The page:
We’ll still pray for our surface desires such as for health and fulfillment in our careers and love life. We’ll still set about fulfilling our spiritual task. But these outer fulfillments come as a byproduct of the great, deep, universal longing to realize the immediate presence of God, now and always, and have no fear.

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And so we arrive at the second point: How do we do this? What activities or attitudes are needed to reach this almost-sounds-too-good-to-be-true state? First, we’ll need to look at everything—our moods and various mental states—in a new light. We’ve got to get to the deeper meaning of things. Because much of what we think we think, isn’t as it seems.

Any restlessness, vague discontent or feelings of insecurity need more than a quick once-over. They all need to spend some time under the microscope. Dig deep enough and all roads will lead back to that great malcontent—the lack of fulfillment of our longing to know God.

We must search beyond our mask and below our Lower Self, behind our images and between the cracks in our thinking. All our errors bubble up from our great longing and our fear that we can never fulfill it—that we can never really know God and know peace. It will be like tracing our steps back through a maze. But that’s the only way to unwind our misconceptions and the crazy mixed up feelings that follow, so the longing can become a real experience and not just a theoretical concept.

It’s important not to push away our fears and longing when they surface; we’ll need to screw up the courage to feel the pain of our problems. To be honest, that’s not what we usually do. We turn away and go on and on, one incarnation after another, dragging karmic ballast along with us. At some point, we’ve got to stop and face the music. Our painful experiences are caused by our own pain, and we’re the only ones who can clean out the pipes, once and for all. Nothing’s going away on its own.

Only by fully savoring all our experiences can we dissolve the painful recreations, little by little. We’ll need patience, perseverance and wisdom to do this. For it takes wisdom to realize that that highest, most exalted state of consciousness imaginable could never come quickly or cheaply or easily. We’ll need to devote ourselves to this task of cleaning up our own inner mud puddles.

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Many of us who venture down a spiritual path started out because we were unhappy or vaguely dissatisfied with life. Some of us may have been searching for the meaning of life. But none of us started out being aware that we had this longing, or of our pain and fear of not being able to fulfill it because we were afraid to deal with it. Even now, we may not be ready; maybe we have some more purification work to do before we get there. But we can start praying for guidance about how to get there, and contemplating this reality in our meditations.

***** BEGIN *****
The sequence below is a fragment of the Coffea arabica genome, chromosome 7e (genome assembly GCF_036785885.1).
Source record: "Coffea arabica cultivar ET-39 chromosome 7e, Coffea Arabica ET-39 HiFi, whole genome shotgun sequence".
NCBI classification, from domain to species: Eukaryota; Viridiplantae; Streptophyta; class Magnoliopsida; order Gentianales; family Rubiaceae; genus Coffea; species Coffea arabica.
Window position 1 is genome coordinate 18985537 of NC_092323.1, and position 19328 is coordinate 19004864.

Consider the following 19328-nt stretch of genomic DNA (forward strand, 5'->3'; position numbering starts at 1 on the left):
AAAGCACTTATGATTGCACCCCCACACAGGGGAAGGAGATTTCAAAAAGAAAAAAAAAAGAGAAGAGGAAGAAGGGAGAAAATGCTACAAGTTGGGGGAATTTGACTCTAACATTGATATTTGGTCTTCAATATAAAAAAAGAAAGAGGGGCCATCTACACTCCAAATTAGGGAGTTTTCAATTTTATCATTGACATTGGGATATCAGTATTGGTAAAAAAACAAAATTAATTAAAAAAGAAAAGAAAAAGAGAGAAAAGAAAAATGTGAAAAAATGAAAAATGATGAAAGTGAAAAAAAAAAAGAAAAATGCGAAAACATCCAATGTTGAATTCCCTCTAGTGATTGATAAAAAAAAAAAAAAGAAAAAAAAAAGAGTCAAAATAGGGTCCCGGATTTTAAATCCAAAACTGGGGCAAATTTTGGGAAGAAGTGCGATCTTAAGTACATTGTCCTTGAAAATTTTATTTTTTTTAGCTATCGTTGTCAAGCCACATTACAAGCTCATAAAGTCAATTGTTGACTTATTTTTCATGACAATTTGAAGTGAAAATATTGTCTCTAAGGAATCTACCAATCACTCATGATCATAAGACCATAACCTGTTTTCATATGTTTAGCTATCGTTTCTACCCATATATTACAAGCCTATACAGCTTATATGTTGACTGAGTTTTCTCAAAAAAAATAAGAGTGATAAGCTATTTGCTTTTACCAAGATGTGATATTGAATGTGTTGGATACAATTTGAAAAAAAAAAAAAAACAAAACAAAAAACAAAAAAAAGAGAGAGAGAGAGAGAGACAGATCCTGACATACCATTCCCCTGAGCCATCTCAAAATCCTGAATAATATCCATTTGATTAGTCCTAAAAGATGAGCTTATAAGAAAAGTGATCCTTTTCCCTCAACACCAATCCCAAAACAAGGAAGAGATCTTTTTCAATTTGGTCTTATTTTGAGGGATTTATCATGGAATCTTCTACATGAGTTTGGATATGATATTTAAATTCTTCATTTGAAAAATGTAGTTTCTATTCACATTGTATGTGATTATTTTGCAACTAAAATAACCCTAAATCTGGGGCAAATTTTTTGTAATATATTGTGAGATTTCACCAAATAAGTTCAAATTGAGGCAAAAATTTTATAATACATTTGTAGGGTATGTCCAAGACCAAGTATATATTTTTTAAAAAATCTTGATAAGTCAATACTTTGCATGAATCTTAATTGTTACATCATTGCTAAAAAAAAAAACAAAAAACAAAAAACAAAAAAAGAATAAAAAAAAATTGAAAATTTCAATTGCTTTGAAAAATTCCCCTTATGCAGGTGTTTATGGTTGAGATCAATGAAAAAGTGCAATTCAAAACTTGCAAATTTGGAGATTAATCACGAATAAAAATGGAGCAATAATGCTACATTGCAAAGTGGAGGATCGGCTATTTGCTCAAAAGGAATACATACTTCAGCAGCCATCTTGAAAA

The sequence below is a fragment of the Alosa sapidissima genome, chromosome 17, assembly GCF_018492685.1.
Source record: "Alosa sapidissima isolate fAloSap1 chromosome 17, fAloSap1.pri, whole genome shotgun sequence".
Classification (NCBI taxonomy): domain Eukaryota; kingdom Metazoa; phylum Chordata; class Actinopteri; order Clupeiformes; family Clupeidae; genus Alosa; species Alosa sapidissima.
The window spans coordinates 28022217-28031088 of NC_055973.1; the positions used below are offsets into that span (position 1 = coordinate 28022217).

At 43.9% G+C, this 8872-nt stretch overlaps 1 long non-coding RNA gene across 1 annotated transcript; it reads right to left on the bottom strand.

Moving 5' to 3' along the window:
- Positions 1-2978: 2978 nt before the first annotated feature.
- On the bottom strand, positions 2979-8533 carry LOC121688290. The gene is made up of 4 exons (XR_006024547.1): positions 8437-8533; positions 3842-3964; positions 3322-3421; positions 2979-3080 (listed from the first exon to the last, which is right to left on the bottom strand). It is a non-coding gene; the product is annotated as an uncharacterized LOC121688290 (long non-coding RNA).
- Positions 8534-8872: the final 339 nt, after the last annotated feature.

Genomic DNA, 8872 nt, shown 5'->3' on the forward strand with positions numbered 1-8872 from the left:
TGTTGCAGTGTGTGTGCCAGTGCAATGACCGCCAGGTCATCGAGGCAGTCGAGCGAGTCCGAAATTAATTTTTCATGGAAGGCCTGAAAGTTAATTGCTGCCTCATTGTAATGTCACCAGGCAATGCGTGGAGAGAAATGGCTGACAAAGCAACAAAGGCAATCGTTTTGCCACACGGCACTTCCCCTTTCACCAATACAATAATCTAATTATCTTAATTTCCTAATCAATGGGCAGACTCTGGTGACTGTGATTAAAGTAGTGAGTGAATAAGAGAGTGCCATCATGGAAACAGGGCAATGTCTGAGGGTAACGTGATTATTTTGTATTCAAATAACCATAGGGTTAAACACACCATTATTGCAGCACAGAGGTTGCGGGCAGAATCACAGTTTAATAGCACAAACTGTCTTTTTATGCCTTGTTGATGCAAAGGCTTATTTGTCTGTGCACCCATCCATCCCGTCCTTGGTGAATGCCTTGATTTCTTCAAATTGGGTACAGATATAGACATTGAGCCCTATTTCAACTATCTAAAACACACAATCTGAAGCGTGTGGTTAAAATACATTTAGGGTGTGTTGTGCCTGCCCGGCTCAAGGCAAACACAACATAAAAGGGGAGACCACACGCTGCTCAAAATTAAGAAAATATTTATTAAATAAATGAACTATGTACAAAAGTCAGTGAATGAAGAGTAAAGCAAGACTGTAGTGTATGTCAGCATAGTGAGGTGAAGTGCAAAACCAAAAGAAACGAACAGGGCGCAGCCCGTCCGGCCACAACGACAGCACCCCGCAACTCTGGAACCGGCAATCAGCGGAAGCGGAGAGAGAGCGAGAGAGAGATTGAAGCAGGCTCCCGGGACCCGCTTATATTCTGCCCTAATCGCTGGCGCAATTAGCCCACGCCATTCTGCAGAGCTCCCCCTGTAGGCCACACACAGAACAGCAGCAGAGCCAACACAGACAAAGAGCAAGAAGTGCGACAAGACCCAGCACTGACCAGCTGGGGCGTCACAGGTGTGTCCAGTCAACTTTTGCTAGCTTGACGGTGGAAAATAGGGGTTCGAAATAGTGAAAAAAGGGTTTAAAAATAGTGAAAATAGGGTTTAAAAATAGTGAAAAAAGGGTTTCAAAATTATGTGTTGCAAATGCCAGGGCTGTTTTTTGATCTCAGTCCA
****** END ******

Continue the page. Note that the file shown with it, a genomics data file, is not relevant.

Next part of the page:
Maybe we’ve had a brief opening in which we experienced a glimpse of ultimate fulfillment in our mind and being, similar to the one described. If so, it will be helpful to coordinate that experience with this explanation of its meaning. Such short episodes of elation, peace and security, excitement, fascination, joyfulness and intense aliveness, offer a vision that can motivate us to do this work with more vim and vigor. Those of us who can’t remember ever experiencing such a state, still have a deep inner knowing that it exists—and we can tap into that.

Perhaps we can simply resonate with a fear of living in a fragmented, meaningless, disconnected world, where things happen with no rhyme or reason, and in which we could cease to exist at any moment. We seem to hang over an abyss, isolated from any kind of all-loving creator that would give sense to all things. If we respond to this, we are close to discovering how intensely we long for this all-loving creator and a world in which we’re safe and everything has a purpose.

We need not settle for a cynical belief in a mean, godless world. We need not push away our fears and longing any longer. We need to pray for Christ to intervene and help us find the state that religion often refers to as salvation. We need to be wise and humble enough to know that we can only attain this state in bits, finding it for a short while before losing it again. But also knowing that if we found it once, we forever can.

Doubt goes hand and hand with the state of separation. We fear we will always have doubt; we long to move beyond our nagging doubt. We need to meet our doubt, but we need to be honest about it, giving the state we truly long for a fighting chance. Does it even make sense that a state of doubt and fear and pain and unfulfilled longing exists, if there isn’t—on another level of consciousness—a state of total certainty and joy and utter fulfillment? Otherwise, what are we afraid of? Our fear is that we can’t have this other state—a state which must exist.

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What we are dealing with here is the most central issue of all human life. Every single religion has taken up this topic, in its own way. Many of us may even be offended by using certain terminology to describe it—such as salvation—because we associate that word with a religion we’ve outgrown. But it’s a real thing, salvation, and not some religious fanatic’s whim. And even if we decry that word, our soul still cries out for the experience of it, as it has just been described.

Here’s where we can ask Jesus Christ to lend us a hand. Because he’s always right there with us, loving us. It’s just that in our separated state, we may not sense this. We need to patiently surge ahead; everything we have done till now has prepared us for this work. The journey may seem like a long one, but according to the hands on the Big Clock, it’s only been a minute. Onward ho.